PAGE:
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The Story Engine Podcast: Where we teach you how to make marketing easier, more powerful and fun through storytelling. Each week we learn from top entrepreneurs, influencers and world-changers on how to share your story through content, copywriting, speaking and how to make your story your most powerful marketing tool.

Aug 28, 2018

Today I have Kyle Lasota, who is an expert videographer and is making videos for some really big brands and doing it in his own amazing and unique style. We're going to be talking about how he differentiated himself in his business and how he set himself apart to have a lot of success fast as a videographer. A trade and a skill and profession that can easily be commoditized, and I know a lot of people are running products or services that can be commoditized or can just be put in a long line of other competitors. And so, how do you differentiate yourself? How do you stand out and be unique in a crowded marketplace? We're gonna learn a lot of different lessons from Kyle on how to do that today.


Key Takeaways

[4:23] How Kyle utilized his competition to start and grow his business [7:31] The steps Kyle took to talk to and learn from his competition [11:55] How a bad situation turned into an “aha” moment that propelled his business [16:54] The book you MUST read if you are a service provider, consultant or creative [17:24] The process Kyle uses to choose the people he wants to work with [19:42] How to find out what you need to know about your customer(s) [22:08] How to attract the right people to your business [26:25] How to put yourself in a positive mindset  

Kyle Lasota Information

Kyle Got Camera Contact Kyle Lasota Instagram: @KyleGotCamera Facebook LinkedIn Russell Brunson Russell Brunson: Expert Secrets Randall Grizzle Closer Secrets Built to Sell The Ultimate Sales Letter Wim Hof Breathing  

Transcript of Podcast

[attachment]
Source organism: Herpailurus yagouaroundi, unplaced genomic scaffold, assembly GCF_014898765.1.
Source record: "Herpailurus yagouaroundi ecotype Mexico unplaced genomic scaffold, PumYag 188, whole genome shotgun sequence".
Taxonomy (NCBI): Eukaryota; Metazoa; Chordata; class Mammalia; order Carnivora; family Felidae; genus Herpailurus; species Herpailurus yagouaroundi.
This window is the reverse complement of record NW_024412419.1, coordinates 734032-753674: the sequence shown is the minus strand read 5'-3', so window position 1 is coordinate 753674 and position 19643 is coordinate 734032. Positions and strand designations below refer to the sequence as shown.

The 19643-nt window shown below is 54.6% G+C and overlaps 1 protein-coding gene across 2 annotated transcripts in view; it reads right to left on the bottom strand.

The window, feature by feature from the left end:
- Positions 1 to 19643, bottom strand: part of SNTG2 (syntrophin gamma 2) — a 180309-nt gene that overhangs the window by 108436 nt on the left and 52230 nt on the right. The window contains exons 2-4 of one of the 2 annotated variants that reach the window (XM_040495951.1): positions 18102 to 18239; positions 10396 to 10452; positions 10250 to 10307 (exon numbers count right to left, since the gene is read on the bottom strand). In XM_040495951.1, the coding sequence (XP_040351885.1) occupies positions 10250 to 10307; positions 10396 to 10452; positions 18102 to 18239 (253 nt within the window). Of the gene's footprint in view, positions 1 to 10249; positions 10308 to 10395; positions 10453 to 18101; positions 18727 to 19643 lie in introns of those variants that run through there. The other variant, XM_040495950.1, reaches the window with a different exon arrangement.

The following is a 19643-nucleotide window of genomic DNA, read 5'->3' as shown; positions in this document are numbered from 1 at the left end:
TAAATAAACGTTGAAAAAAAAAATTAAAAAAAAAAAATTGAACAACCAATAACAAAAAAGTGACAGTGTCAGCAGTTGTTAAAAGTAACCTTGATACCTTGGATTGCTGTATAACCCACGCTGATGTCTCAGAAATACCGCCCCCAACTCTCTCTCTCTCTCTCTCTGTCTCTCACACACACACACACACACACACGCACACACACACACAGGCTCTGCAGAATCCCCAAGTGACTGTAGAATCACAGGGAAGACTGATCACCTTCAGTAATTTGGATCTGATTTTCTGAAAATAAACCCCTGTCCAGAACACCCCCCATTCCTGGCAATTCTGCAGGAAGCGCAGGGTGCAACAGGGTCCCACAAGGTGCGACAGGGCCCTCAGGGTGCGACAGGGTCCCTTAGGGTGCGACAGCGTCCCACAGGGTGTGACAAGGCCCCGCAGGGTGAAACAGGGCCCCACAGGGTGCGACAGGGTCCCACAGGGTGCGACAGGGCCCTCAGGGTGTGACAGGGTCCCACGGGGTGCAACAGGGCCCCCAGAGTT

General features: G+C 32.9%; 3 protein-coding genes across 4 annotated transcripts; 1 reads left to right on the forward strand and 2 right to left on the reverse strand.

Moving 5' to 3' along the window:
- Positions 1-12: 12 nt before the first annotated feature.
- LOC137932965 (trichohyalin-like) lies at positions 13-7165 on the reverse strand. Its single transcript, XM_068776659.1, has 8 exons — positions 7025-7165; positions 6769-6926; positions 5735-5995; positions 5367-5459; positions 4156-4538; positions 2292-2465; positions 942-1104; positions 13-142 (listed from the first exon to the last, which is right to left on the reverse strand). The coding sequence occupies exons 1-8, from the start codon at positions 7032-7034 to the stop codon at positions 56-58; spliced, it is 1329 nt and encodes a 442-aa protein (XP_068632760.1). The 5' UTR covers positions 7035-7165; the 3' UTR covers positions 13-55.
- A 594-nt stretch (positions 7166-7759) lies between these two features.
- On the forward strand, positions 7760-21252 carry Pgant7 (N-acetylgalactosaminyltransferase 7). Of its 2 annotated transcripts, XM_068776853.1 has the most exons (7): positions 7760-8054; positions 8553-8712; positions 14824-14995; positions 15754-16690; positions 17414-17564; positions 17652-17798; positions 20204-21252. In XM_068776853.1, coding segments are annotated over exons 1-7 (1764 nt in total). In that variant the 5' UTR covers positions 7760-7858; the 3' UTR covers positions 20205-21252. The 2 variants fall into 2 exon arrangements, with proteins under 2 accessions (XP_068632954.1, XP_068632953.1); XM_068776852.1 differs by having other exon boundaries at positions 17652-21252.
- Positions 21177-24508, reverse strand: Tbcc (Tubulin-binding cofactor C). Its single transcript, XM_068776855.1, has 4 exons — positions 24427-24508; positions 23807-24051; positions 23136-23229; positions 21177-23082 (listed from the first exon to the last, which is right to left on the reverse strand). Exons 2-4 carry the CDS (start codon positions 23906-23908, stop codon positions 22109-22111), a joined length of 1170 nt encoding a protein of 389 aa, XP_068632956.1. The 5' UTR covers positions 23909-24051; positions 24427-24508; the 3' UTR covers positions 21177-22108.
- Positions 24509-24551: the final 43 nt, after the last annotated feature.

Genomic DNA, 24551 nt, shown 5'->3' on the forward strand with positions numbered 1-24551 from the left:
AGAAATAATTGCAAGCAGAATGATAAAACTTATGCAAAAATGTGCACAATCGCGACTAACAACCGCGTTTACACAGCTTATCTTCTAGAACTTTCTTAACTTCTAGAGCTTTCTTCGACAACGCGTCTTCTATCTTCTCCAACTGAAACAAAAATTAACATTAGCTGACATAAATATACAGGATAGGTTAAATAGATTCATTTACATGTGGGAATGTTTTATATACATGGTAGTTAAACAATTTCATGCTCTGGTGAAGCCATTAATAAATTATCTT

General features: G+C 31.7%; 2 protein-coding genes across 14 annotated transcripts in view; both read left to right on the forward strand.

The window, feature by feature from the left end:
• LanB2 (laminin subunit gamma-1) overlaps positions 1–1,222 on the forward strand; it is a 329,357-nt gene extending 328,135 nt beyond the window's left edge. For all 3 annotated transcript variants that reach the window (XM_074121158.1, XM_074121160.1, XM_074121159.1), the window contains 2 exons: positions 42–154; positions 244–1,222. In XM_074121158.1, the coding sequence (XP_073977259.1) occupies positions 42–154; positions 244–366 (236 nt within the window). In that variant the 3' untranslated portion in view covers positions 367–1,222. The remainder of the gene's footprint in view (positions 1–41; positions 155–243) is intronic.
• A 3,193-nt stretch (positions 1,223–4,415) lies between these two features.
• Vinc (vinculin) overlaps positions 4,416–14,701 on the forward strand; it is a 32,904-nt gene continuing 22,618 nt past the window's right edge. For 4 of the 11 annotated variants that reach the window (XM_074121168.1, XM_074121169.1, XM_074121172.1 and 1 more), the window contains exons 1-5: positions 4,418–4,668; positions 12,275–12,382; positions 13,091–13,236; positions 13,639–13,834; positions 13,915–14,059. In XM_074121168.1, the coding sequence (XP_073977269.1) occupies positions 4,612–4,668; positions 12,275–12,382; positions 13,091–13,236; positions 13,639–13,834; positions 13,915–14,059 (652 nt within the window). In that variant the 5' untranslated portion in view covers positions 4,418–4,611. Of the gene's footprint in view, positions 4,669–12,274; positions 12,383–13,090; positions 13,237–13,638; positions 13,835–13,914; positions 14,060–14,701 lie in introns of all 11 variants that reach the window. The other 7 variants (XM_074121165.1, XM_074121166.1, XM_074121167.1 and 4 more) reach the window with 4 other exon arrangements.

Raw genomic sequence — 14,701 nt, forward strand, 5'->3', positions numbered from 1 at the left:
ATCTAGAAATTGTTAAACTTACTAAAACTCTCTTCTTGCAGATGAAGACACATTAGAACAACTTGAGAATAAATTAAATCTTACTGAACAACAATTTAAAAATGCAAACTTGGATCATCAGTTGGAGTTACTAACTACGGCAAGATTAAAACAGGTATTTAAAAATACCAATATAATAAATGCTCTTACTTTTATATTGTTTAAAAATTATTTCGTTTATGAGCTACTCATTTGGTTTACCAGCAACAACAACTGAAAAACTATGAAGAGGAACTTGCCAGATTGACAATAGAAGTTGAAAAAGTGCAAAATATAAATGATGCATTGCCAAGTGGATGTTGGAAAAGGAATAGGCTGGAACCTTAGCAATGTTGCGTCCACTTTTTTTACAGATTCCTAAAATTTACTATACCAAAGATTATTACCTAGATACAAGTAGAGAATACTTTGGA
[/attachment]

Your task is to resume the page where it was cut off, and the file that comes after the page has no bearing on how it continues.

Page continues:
Hello everyone and welcome to the Story Engine Podcast. It feels kinda strange saying this, but over to Kyle. Kyle, thanks for joining us today. Kyle L:                   Hey. Good to be here, Kyle. Thanks for having me. Kyle Gray:           Yeah. So why don't you get us started? You're a brilliant videographer, you've had a lot of success with some really cool brands, why don't you tell us about a few of the people you've worked with and how you got started in the world of videography and content creation? Kyle L:                   Yeah. Well, it's really funny actually, because I was an internet marketer. I was an online entrepreneur for three years doing a lot of copywriting and stuff like that, and I was sort of hovering in the ecosystem of the digital marketing space. Right before I transitioned into video I was running some media companies and I was writing headlines and Russell Brunson actually hired me to write some of his headlines for Expert Secrets. So if you know that book, "Find your message, build a tribe and change the world." That was my headline. What would people pay you for your advice? And after a while, I just got really burnt out on writing headlines and I had basically written headlines every day for two and a half years. I started having a bunch of health issues and I started having a lot of challenges and I just wasn't very happy. So I said, "I kinda have to make a change. I gotta find something that fulfills me." And I always wanted to become a director or a filmmaker. I was always obsessed with the snowboarding videos and skateboarding videos and Red Bull. I just remember always feeling inspired after watching those videos and being like, "Wow! If I could do that, that would be really cool." So I picked up a camera and I started making videos and then things kind of went in a couple different directions but I remember struggling with this idea of ... 'cause I was having health problems at the time. I needed to structure my business in a way that it needs to be I could do one project and be good for a while. So I needed to charge a lot. And I knew this guy who was in my space, in the internet marketing space, who was charging $100,000 for one video, plus a percentage of the funnel. And I looked at his videos and they weren't crazy technical. I watched them and I remember feeling like, "I could crush that. If anything, I could do that better." So I thought if I can charge 10% of what he's charging and do videos for $10,000 a project, then I'd be in a good place and I could do one project a month and I could rock out. So I somehow got in contact with him and I told him, "Look, man, I don't wanna take over what you're doing. I don't wanna step on your toes, but can you help me? This is where I'm at, this is what I'm trying to do. I really appreciate what you're doing and admire it. So how can I replicate something similar? At least just on a smaller level." We talked for about 30 minutes and from that 30-minute conversation I walked away and just implemented everything he said. And he kinda gave me the keys to the kingdom and from there I went traveling around the world. I went to Malaysia, I went to Jamaica, I worked with Mind Valley. I recently worked with a guy named Paul Getter who runs the traffic for Ty Lopez and Grant Cardone and a bunch of huge names in the industry. I helped one of my clients generate $25 million dollars and paid out commissions using my video assets. I worked with Randy Grizzle, Closer Secrets. Helped him build and establish his brand. I've just been blessed. I have an amazing clientele and be able to see the world and be able to do what I love at the same time. It all started with that decision of, "How can I create something that's going to be ..." In order to charge $10,000 for a video, there needs to be $10,000 worth of value or more. If not like double. So I started thinking about creation around forming my business and separating myself differently because of necessity. Yeah, that's kind of how I got into it and those are some of the people that I've worked with. Kyle Gray:           So that's a really, really impressive track record, and it's doubly impressive to see how quickly you've been able to grow a business and align yourself with the very top influencers. And of course, you've been putting in a lot of work and even if you just changed your skill sets you still have the network and things. But, nevertheless, it's an incredible story of growth. And I wanna keep talking about you but I think there is something that was very, very interesting about this story to me, that I think a lot of us could gain a lot from. And it's a couple of questions around that guy doing the $100K videos. So I'm gonna stack a few on you and see if you can answer these well. Why do you think he said yes to helping you? What did you do in approaching him and your outreach? Did you try and do something special or do you think he was just being generous and kind of abundant? Kyle L:                   Yeah, so he was in a place where he was no longer doing client work. I didn't know this at the time, but he doesn't do client work anymore. He does his own product launches 'cause he has all the marketing skills and the team to do it. So it actually wasn't competition for him to sort of teach me this stuff and he's a very, very generous individual. Like a good, good human being. And he cares deeply for humanity and for people so I think the way that I approached it, I had had someone introduce me who is very credible, which I think is a huge component. You should always come into, if you can, into a relationship or into an introduction from a third party who is highly established and credible. And then number two is, the approach that I took is, "Dude, I wanna help." I didn't come to him saying, "Hey, can you teach me everything you know?" I first said, "I just really appreciate what you're doing." And I made the mistake early on when I was younger of, I remember there was this guy who was running this thing called the Global Accelerator Network. And I wanted to be an entrepreneur so bad and I just wanted a mentor. And I came to this guy and I got lunch with him and he's like, "You're the only undergrad I've ever met with." And he's like, "So what do you want?" I was like, "I just wanna learn! Can I be your assistant or can I just work under you? I'll do it for free, I don't care." And he gave me such a good lesson, which was number one, "No, I'm not gonna give you a job and you're not gonna be my assistant." And he said, "Here's the reason why. The way that you came to this meeting is you were looking to take something. You were looking to get something. You wanted to learn. But you need to switch your mindset on how you look at this relationship and you need to say how can I help?" Right? And people are really receptive to that. So I went in with that and he asked me a couple questions about, "What do you really want?" And I said, "I wanna do $10K videos. I got this health situation going on." When he asked me that he got some clarity and he's like, "Okay, it would be a disservice to hire you to have you come in and help me because you already have the savvy business know-how. You're ambitious but your situation is different. So you're not just kid trying to get an apprenticeship, you need money. And you need security and stuff. And so instead I'll give you these tools and these resources." And I was just being honest. I think that comes back to storytelling, which is what you're all about and which I'm all about. That's kind of what my niche is now, is I'm the storyteller and I just told him my story of what was going on and I was going through hard times. And I think people wanna help people. You know? In general. So I think that that's part of it. [bctt tweet="Instead of asking for help, ask how you can help a potential client. -Kyle Lasota" username="kylethegray"] Kyle Gray:           I think that's really powerful and it's such an important lesson for so many people to learn. I think yeah, especially for college students out there. One of my first books was just a book on helping college students make exactly these kind of connections, because there's just that attitude of "How can I help?" is so rare. And it remains rare in the entrepreneurship realm. For every 100 random emails I get from people who I don't know, maybe one or two of them are gonna be kind of, "How can I help?" based. Versus how can you help me? And it's crucial to everything you wanna do, all the relationships you wanna build. And so I think that's so, so powerful to learn. Especially as a creator and a storyteller out there. Now, one of the things you were talking about before we got on the call was the danger of being commoditized as a creator, and I've experienced this before. If I've approached people before with selling content marketing services, there's one of two conversations that we can have.                      There are the, "Well, is this going to be 12 blog posts a month or 13 blog posts a month?" which is commoditized versus, "Are you going to help me tell a story that drives results?" And these are kind of the two directions that you can go. So how did you avoid being commoditized? How did you position yourself as a premium storyteller and a premium video resource that helped you get the money you needed right away to be able to take care of yourself and more? Kyle L:                   Yeah, yeah, so it happened out of sheer frustration. So I found myself in a position. I had done somewhere between 40 and 50 grand in sales for my video business in the first half of the year in 2017. And I had already traveled to Malaysia, and I was on top of the world, but I spent a bunch of money. Whether it was on supplements or just on traveling or just being on the road, it's just expensive.                            And so I spent a lot of money, and then, I found myself in this situation where I needed a project, and I was kind of feeling scarce when I took this project that I shouldn't have taken. It was outside the scope of what I do, and it was compromising on my values and sort of what I signed up for to be as a videographer.                     And it was pretty simple. It was just a course. It was filming a course, but there's no creativity in that. There's no whatever. The bottom line is I took a lower pay than I normally take, and I did something that I don't like doing, and I had no desire to do it. I only did it for the money. And whenever you find yourself in that kind of situation, then it's time to pause and reflect. What happened is in the middle of filming this course, the client said, "Hey, can we review this?" I was like, "Yeah, absolutely." They had been checking the screen the whole time as I was filming, so it'd be, "Oh, can I see the shot?" I'd turn the thing around, and they'd look at it and be like, "Oh, it looks awesome, great."                 So I brought the footage in the next day, and they looked at it, and they were like, "Oh, well, we can't use this." And we had already been filming for like four days, full eight- to 10-hour days. And I had put in a bunch of previous work before we even started filming for prepping and organization and all this different stuff.      And these people were friends of mine and very well respected in the community, and I still have a relationship with them to do this day, but basically, they said, "Yeah, we can't use this. We don't like how it looks," and we had a disagreement basically. And I went home after that, and I didn't allow them to pay me. I said, "Look, you didn't get the result that you wanted. You're not happy with the thing, so I'm just not going take any money." So now, I'm out whatever amount of money I was supposed to make, and I just lost a bunch of time where I could have been prospecting. I could have been creating. I could have been doing all these different activities to generate more business. And now, I have less money than when I even started. So I then made a decision, that like that night, I was like, "I will never let this happen again." The reason why I was in this situation was that of my inability to take responsibility for my business and communicate the value and the offer clearly to the ideal customer. And so, a couple of weeks later, I flew out to Boise. I met with one of my clients, Randy Grizzle, and he helped me put together my offer, my irresistible offer, and it was this emotional selling video package. And I remember, it was like this aha moment. He's like, "Write out your tick sheet, which is like every itemized thing that the person's going to get. And then, you need to put a number, a value on that, like a monetary value on each item, and why you're justified in spending $7,500 or $10K on this video is because, okay, look. You get this, and you get this, and you get this." And I had to sell myself on being able to charge that much. And it wasn't until I started seeing the return that people were making on my videos and started really believing in my ability to produce results that I was able to raise my belief level in myself. And then, I was able to sell at a higher price point. Kyle Gray:           Oh, man. That's amazing, and what I love by that is really the intuition here or the deeper, is this person aligned with me because I know I've done it, and people listening have done it too. But we've all taken the client that we just needed that quick money, and it turns into a disaster. It seems almost like a required coming of age kind of stop that you need to make on the journey to make it as an entrepreneur. Kyle L:                   Sure. Yeah, it's a lesson that needs to be learned. Kyle Gray:           So I'm wondering now, how can we avoid these problems in the future, and how I want you to help us with that is tell me some qualities that you've used to define your ideal customer. How do you figure them out and maybe some ways that somebody else can take those same parameters and adapt them to what they're doing? Kyle L:                   Yeah, that's such a loaded question because there's so much that goes into that, but I'll brush the surface. Number one, I would suggest to anyone, just pick up the book Built to Sell, okay?       That book will change your life if you're a service provider. If you're a consultant, if you have an agency, if you're a creative, you need that book. You absolutely need that book. It will change your life and change your business. I read that book, and I immediately started making changes to my business. The first thing that I did is I was like, "Okay, I'm not going to work with entrepreneurs who don't have enough money to work with me." Be like, if you're charging high end, you're doing high ticket, then you need people to be qualified, and you're going have such a hard time in life and business if you're not selling to the right people. And so, I just realized I need to talk to ... I needed to figure out where these people are at. I needed to go to where they are at, and I needed to make myself known. And the way I identified who I wanted to work with, I just looked at my past clients. I said, "Who is the most fun to work with and why?" And what I identified is there was this guy, Alex, and he always paid me on time. He always paid me in full up front. He never asked for re-edits. I enjoyed spending time with him. He was like an older brother. He always shared wisdom with me. He flew me out, and he put me up in good places. And I think you can just draw from that experience. If you don't have past clients that you've really enjoyed working with, I would put together what I call is the ideal scene. So like what is the ideal scene of your business? Well, the customer plays a big part in that.  So if the ideal scene in your business is to have a stress-free organization, where you get to do work that you love and fulfills you, and you get to make an impact in your clients' companies who are helping people in some way, shape or form, then all you have to do is start thinking about, okay, so if I'm looking for a company that's doing above multiple six figures in revenue, and I can get excited about what they're doing in the world, and I know that they're the type of person that I would want to hang out with and have a beer with, then you can start narrowing it down.                 And something that I did when I was a copywriter is I just had a customer avatar sheet, and there's a book called The Ultimate Sales Letter identity, and if you go into that book, there is a customer profile and diagnosis sheet. And it has a list of questions, and the best thing to do would be to go find who you think your ideal customer is, and then, just interview them. And that will give you a bunch of data on who this person really is, not who they appear to be but who they are inside truly, like what's really running them. And the best piece of copywriting advice that I was given by Ogilvy, Ogilvy's son. Do you know? [bctt tweet="Find who you think your ideal customer is and interview them. -Kyle Lasota" username="kylethegray"] Kyle Gray: Mm-hmm (affirmative). Kyle L:                   Yeah, yeah, so Ogilvy's son told me ... If you guys don't know who Ogilvy is, he's like the best ... He's like the godfather of direct response marketing and copywriting. And his son was at a Mastermind. I asked him, "What's your research process like for gathering data on your customer?"               And he said, "I'll find that person in real life. I'll take them to a bar. I'll buy them a bunch to drinks and get them drunk, and then, I'll start asking questions that I'm genuinely interested in and curious about, and that will give you the best information ever." Kyle Gray:           Wow. That sounds like a great strategy or at least a fun strategy that maybe could go awry sometimes, but I think- Kyle L:                   Yeah. Use with caution. Kyle Gray:           ... I would challenge people to do it, I bet, yeah. I would love to hear some stories about people trying that out. One thing that came to my mind as like a personal realization is there was a quick delineation of there were either clients that were win more clients, where they would be winning with me, with me or without me. They're doing awesome. They're going to be fine, or the defibrillate clients, which are the people that come to you, and they say, "As soon as you do this thing, then everything's going be working-" Kyle Gray:           "You've just got to ... Yeah, save, you know?" Kyle L:                   Yep. Kyle Gray:           Just get my business' heart pumping with your marketing magic. And so, I learned quickly, the defibrillate clients are the ones that you need to just run away from or at least be very careful in your offerings. Kyle L:                   Yeah, so my buddy, Skip, said something really profound that stuck with me. He's like, "I want to find people who I can just tap over the edge, right?" Like they're at the top of a hill, and they just need a little push, just a little push, just to get to the very top. And the weird part about this is it's like a little bit of chicken. What comes first, the chicken or the egg? Kyle L:                   ... take a little bit of chicken. What comes first, the chicken, or the egg? Kyle Gray:           Yeah. Kyle L:                   In order for you to get in touch with those types of people, and attract them into your life and business, you need to be one of them. You need to be winning. You need to have high standards. You need to be crushing. You need to be organized. You need to vibrant and full of energy. You need to be happy and fulfilled. Right? If you want happy and fulfilled customers, you need to be happy and fulfilled. Right? It's like, how do you attract the right mate? You attract what you are. So, in order to up level, you need to up a level. So, that's kind of a hard pill to swallow. And sometimes, you'll get clients who are, you know, like, I have clients who are crushing it in some areas of life, and where I'm like, totally lacking. But something that a good friend of mine, and a kind of a mentor of mine, his name's Sammy. He does all the DJ-ing for all the biggest marketers and marketing events, masterminds, all this stuff. He said, "People will never remember what you said, but they will always remember how you made them feel." [bctt tweet="People will never remember what you said, but they will always remember how you made them feel. -Sammy " username="kylethegray"] So, let's say you're not at this stage of life where you're able to really up-level like that, and you're not beasting in all areas of your life. Maybe you're a little depressed, or maybe you're having some relationship issues, or maybe you're kind of like, lethargic and out of shape. That's okay as long as you can make people feel good. Right? And bring the hype, and bring the energy, and bring the positivity.                 There's this concept of wingmanship, like in the pickup industry of guys who go out together. And they say I'd rather have a guy who is really excited and positive than a guy who's really just like, the best wingman in the world. Because the guy who is really excited and positive will always have fun, and people are ... that's contagious. And people just want to be around that. And so, naturally, things are going to go bad. Always. Like, that's just the cycle of life. Sometimes, good things happen. Sometimes, bad things happen. So, when those bad things come to arise, you want to be around people who are excited about life, and happy, and living in a good state, and positive, and feeding you with good emotions. So, if you can be that like, ball of joy, or someone else, then that will allow you to sort of shortcut that up leveling, and get around these people who may be in your perspective, out of reach, or above your status. Kyle Gray:           I think that's great, and it's so exciting because I think everything we've discussed is not necessarily like, a specific digital marketer tactic that we've been talking about. But it's all essential for having a business that's six figures, seven figures, and beyond. And one of the things that you've been talking about, and one of the things that we connected on very immediately, is you mentioned that you've had some personal health struggles, and I have, as well. And I think that mindset is so important in this phase. I had to spend a lot of time personally meditating, managing my mindset when my biology was not in a state that I could just automatically feel good. My biology was set against me, and I think you were in a very similar state. One of the solutions you mentioned to not being commoditized and to really reach the audience that you deserve and deserves you, you need to get out of a scarcity mindset, and you just need to be able to work on your mindset. I'd love for you to just close this out with a little bit on how you manage your mindset, and how somebody can, no matter where they are. Whether they have a tough financial situation or health situation, or wherever they find themselves in, how can they move themselves towards a mindset that's gotten the same results that you've gotten? Kyle L:                   Yeah, absolutely. There's a lot of like, bio hacks stuff that we could talk about, and then also just like, frameworks of thinking. So, in the morning I always, like clockwork, I meditate for at least 20 minutes, most of the time 30 minutes. And if I can squeeze in another session at the end of the day, or in the evening, I will.                   In addition to that, I'll do Wim Hof breathing, which is an absolute game changer, scientifically proven to change your body chemistry. It releases chemicals, the happy chemicals, neurotransmitters. It improves your hormone function, thyroid, and regulates your immune system, increases circulation, and you're actually able to tap into your parasympathetic nervous system, which was thought to be unable to control, but you actually can.                 So, that was an absolute Godsend for me, was Wim Hof breathing, and you actually, when you do that correctly, you can't live in a state of fear. It's actually like, impossible to do it, and you feel at peace. And when you're in a place of peace, you think clearer, you make better decisions, and you're not operating out of fear. In addition to that, a mindset that you can adopt, that was ... oh, another bio hack. Get in the sun. If you get in the sun and get as much of your body in the sun for at least 20 minutes, it's a game changer for your mood.                    Another thing is, a lot of people are vitamin B deficient, which causes a lot of stress, and it's hard to make good decisions and think clearly when you're stressed out. So, the meditation, the Wim Hof, the sunlight, and the vitamin B is in conjunctional together, a really good way to manage your psychological stress and your emotional stress. Because a lot of this stuff is chemical. Even when you're going through environmental stuff, whether it's financial or relationships, or whatever it may be, a lot of it is chemical and physiological, and you can solve it through these biohacking techniques. But a good mindset to have is that you never have a money problem, you have a people problem. Right? So, I know I can solve all my financial issues by getting around more people who have money. As soon as I get in direct communication, and circle of influence around people who have money, my problems go away. Kyle Gray:           Wow. Kyle L:                   Because as a service provider, if I'm around entrepreneurs, or any entrepreneur actually, I can service them. And I know what I bring to the marketplace is super valuable. All arrogance and ego aside, I know my work looks really good, and I know that because people tell me that, not because I just believe it. But people tell me that all the time. So, when people see my work, and I'm around them, eventually at some point in time, a conversation's going to come up about how we can work together. Kyle Gray:           That's amazing. That's powerful, and that's the attitude and the mindset that will set you apart and will get you the kind of business and the kind of clients that you're looking for. Kyle, thank you so much for sharing with us, and we've got to have you back on the show soon so we can talk about maybe some video specifics, but this was truly standing example of different ways that you can use storytelling in your own head when you're dealing with your clients, and when you're dealing with the world around you. That's so powerful and so essential, so thank you so much for joining us today. Let us know where we can find you, and I definitely will have all of the links to the books you mentioned and the different breathing techniques, like Wim Hof, in the show notes. Kyle L:                   Yeah, so, if you guys want to reach out to me, I'm on Facebook at Kyle Got Camera, and it's the same on all social media. Instagram, I've heard I have a cool feed to follow. Check me out on Instagram @KyleGotCamera. That's Kyle G-O-T Camera. And then, that's my website too if you're interested in working with me, Kyle Gray:           Kyle, thank you so much for joining us today. It's been a pleasure, and I'm sure we'll be talking again soon. Kyle L:                   Yeah, no problem, man. Thanks for having me.